Cables Greats: Bill Rainford

I hope regular readers will forgive me for starting this account of Bill Rainford, Cables’ post-war captain, with an anecdote first published in March 2013 in my piece on Harry Boydell. It relates to the 1947-48 season, with teenager Harry selected for a home match against Chorley.

The Cables captain in those days was the fiery full-back Bill Rainford. ‘I’ll look after you,’ he promised Harry. The young Boydell was marked by a particularly brutal Chorley full-back whose strategy for the whippersnapper Cables winger was to try to kick him headfirst over the fence and into one of the Halsall Street backyards. Harry was carried off with a badly injured leg. Sitting on the treatment table in the Prescot dressing room a short time later he was joined by Bill Rainford. Bill had been sent off, the brutal Chorley full-back carried off. Rainford winked at Harry. ‘I told you I’d look after you!’

William (‘Bill’) Rainford was born within spitting distance of the Hope Street ground at 9 Halsall Street on 4 September 1921. His parents were William Rainford and Leah nee Bridge, both of whom distinguished themselves in life. Bill Senior was, at one time, a cricket professional and while serving as a sergeant during World War One captain of the British Army football team in a match against the Belgian Army. He later appeared for Manchester United and Tranmere Rovers. His wife Leah served as a local councillor and chairman of Prescot Urban District Council.


The younger Bill Rainford attended the Board School on Warrington Road before graduating to Prescot Grammar, where he excelled in football, cricket and athletics. He won the Victor Minorum aged thirteen in 1935 and the Victor Ludorum aged fifteen in 1937. By the time he left school later the same year, he had played football for Moss United (when he was just eight years old), the Grammar School and Prescot Boys’ Club. Working as an apprentice auto-setter at BICC, he played for Prescot BI, took part in a trial match for Aston Villa and was approached by Newcastle United. In the end he signed as a part-time professional for Wigan Athletic.

World War Two came two years into Bill’s apprenticeship and fledgling career as a professional footballer. Recalling the horrors of trench warfare in World War One, his father advised him to steer clear of the army. He enlisted with the RAF and served as a PT instructor in the relative safety of RAF Warton, near Blackpool, and RAF Andreas on the Isle of Man. His son Colin has a postcard dated 25 October 1939 inviting Bill to play for Wigan Athletic against Preston North End on 28 October though it is unclear if Bill had enlisted by this date (a little over seven weeks into the conflict). His wartime football included matches for Prescot Albion in the St Helens Combination and guest appearances for Everton Reserves, Bedford Town, Bath City and an Isle of Man Representative XI that included, according to unpublished notes for Neville Walker’s book From Slacky Brow to Hope Street, Stanley Matthews, Peter Doherty, Jack Dodds and Jack Nicholson.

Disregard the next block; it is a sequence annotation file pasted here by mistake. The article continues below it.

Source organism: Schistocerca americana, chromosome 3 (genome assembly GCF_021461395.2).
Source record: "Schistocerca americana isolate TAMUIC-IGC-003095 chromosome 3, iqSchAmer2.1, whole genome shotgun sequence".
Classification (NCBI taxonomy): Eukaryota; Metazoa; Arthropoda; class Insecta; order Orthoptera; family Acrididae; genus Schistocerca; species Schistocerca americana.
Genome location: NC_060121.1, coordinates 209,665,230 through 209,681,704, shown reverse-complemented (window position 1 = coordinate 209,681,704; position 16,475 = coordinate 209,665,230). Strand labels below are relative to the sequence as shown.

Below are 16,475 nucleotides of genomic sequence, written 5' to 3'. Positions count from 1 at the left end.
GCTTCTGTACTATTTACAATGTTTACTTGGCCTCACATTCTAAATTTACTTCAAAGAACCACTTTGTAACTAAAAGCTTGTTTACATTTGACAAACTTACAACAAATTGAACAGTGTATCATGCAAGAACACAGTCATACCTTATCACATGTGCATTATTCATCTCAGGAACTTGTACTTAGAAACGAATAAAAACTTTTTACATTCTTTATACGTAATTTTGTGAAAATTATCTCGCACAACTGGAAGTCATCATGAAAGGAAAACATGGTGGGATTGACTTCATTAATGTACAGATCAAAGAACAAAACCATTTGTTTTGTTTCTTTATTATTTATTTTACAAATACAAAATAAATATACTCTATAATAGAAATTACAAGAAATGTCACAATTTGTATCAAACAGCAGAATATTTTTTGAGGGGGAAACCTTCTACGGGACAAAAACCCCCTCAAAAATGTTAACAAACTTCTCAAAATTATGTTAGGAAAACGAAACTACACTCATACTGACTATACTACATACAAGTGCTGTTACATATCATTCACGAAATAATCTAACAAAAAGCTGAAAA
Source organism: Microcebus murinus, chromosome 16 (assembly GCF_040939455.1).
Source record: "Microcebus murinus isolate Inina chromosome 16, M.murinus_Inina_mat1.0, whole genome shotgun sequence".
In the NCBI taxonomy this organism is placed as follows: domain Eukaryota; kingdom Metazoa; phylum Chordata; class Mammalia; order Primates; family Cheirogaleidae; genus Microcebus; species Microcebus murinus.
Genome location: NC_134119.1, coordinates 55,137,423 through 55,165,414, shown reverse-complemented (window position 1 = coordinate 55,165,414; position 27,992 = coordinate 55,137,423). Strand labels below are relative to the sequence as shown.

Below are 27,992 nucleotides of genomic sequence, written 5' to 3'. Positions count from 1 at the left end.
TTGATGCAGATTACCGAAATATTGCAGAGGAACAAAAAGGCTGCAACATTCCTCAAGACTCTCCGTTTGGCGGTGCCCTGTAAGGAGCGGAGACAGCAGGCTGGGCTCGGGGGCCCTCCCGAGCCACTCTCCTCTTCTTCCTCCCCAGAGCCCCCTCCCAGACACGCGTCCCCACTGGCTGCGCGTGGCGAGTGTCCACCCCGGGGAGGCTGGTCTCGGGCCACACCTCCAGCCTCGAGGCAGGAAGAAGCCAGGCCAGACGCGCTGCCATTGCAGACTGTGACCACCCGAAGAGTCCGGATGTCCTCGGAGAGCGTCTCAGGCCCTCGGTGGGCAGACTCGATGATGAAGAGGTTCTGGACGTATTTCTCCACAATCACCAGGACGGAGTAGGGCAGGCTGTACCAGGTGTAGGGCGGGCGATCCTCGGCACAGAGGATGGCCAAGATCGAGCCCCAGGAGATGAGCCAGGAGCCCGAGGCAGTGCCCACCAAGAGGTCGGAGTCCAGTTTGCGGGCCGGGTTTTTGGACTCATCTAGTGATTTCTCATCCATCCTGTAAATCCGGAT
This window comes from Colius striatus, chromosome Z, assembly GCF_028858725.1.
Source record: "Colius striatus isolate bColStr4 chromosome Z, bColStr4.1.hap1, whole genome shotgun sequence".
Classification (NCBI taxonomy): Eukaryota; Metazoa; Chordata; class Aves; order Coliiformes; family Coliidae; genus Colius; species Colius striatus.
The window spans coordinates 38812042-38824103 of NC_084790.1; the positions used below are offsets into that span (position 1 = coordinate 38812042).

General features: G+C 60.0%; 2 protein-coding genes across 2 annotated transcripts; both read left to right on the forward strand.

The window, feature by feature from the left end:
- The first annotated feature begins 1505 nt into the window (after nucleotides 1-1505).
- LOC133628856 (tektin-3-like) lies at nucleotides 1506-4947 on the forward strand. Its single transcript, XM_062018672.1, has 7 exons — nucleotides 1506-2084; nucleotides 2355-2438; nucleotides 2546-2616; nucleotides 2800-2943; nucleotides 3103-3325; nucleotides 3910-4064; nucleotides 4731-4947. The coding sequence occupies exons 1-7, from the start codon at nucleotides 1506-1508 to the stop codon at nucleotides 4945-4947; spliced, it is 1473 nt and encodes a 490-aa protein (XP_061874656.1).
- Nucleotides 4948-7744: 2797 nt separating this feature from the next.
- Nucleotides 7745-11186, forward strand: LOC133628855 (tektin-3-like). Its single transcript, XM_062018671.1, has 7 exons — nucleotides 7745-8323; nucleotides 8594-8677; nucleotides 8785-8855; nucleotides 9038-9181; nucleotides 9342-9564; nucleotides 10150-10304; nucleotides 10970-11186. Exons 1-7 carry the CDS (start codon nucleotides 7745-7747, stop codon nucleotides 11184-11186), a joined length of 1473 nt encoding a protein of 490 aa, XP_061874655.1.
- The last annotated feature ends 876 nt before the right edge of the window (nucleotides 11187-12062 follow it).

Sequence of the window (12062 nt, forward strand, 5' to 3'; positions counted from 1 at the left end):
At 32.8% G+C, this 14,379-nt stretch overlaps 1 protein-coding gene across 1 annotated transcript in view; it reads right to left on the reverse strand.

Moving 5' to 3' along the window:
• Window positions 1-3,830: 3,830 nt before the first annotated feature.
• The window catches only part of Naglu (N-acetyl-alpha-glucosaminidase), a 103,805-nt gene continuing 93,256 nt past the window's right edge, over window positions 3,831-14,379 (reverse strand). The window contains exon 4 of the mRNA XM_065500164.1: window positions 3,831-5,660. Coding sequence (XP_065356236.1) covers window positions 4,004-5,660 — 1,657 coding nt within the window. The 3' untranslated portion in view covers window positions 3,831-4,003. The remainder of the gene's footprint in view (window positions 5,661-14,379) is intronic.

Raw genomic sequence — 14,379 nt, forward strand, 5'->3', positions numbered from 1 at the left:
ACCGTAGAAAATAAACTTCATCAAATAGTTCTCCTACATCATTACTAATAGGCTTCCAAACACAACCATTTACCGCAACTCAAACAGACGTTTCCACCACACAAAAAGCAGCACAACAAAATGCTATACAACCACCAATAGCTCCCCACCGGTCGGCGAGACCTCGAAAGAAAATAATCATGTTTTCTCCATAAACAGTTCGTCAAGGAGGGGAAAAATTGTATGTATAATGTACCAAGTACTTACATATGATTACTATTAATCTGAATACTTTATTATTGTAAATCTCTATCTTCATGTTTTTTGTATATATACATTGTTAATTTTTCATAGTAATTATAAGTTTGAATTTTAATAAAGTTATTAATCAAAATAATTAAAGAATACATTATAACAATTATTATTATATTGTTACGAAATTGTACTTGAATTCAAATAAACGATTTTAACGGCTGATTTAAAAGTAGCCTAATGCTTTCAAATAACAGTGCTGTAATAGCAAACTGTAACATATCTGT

Bill married Kathleen Moore at Eccleston Parish Church on 10 March 1945 and the couple set up home together at 6 Duke Street, Prescot, a house still occupied by their one and only child Colin, born in 1953. Kathleen died in her late fifties in 1981. In the immediate post-war days, Bill was still in the RAF and stationed at Burtonwood. He resumed his playing career at Wigan Athletic for a short time and served briefly as captain. But it was inevitable that such an astounding Prescot man should one day play for his hometown club. (He was brought up on the nearside of Halsall Street, and it is tempting to speculate about how many matches he might have watched as a child peering from the back bedroom window of Number Nine.) He signed for Prescot Cables in January 1946, making twelve appearances during the 1945-46 season and scoring four goals. He was appointed captain for 1946-47. The following season witnessed his finest hour when he led Cables to their 1948 Lancashire Combination Cup Final victory at Lancaster. By this time he had resumed work at BICC, moving to AC Delco in Kirkby in the 1950s.